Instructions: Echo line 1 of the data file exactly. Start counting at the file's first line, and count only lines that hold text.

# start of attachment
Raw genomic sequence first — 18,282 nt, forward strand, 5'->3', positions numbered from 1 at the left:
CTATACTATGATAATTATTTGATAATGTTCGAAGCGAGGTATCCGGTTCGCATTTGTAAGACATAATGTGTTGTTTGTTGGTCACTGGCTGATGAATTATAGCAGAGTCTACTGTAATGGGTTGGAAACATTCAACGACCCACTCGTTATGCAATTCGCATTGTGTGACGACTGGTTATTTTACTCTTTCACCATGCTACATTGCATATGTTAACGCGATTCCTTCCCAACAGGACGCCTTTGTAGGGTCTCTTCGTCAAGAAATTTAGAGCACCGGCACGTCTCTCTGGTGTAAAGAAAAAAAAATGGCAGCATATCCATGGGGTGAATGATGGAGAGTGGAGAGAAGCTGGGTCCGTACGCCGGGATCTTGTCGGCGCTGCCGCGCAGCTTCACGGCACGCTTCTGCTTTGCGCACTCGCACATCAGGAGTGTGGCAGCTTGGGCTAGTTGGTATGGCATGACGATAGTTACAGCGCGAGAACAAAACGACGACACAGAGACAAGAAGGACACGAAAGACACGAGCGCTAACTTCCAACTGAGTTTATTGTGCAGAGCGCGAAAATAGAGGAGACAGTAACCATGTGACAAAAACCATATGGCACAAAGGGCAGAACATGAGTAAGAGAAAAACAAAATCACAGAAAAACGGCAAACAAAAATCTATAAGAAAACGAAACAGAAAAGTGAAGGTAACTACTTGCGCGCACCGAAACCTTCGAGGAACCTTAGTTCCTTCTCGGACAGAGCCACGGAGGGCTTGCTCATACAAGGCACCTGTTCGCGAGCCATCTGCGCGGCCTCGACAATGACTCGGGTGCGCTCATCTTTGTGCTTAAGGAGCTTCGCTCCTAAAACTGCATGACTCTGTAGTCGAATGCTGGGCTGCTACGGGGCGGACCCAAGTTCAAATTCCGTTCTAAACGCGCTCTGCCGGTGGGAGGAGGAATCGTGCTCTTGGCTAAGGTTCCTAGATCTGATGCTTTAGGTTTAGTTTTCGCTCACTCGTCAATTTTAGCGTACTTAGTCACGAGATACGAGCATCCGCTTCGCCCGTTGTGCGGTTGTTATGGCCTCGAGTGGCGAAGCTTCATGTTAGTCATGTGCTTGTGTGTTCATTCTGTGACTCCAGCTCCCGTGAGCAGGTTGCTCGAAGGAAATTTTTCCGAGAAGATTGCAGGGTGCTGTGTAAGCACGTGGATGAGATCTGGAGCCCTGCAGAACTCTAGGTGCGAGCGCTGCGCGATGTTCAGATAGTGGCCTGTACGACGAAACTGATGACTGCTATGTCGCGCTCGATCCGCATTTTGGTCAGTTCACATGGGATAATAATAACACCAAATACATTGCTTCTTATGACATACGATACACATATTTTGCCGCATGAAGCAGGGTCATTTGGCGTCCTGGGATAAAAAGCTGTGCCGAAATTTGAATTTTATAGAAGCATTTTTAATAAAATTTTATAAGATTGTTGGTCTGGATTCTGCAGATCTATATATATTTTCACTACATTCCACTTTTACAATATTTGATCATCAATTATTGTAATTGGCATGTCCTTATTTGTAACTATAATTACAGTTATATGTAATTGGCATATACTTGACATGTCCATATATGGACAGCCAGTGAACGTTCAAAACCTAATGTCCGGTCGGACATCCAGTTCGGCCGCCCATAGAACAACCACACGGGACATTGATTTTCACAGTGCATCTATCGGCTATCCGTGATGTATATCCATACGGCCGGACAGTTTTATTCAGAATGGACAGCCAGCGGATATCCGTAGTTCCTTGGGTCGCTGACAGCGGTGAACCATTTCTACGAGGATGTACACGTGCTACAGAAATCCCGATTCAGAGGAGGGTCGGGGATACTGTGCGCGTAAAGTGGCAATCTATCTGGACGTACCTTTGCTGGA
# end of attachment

Raw genomic sequence first — 18,282 nt, forward strand, 5'->3', positions numbered from 1 at the left: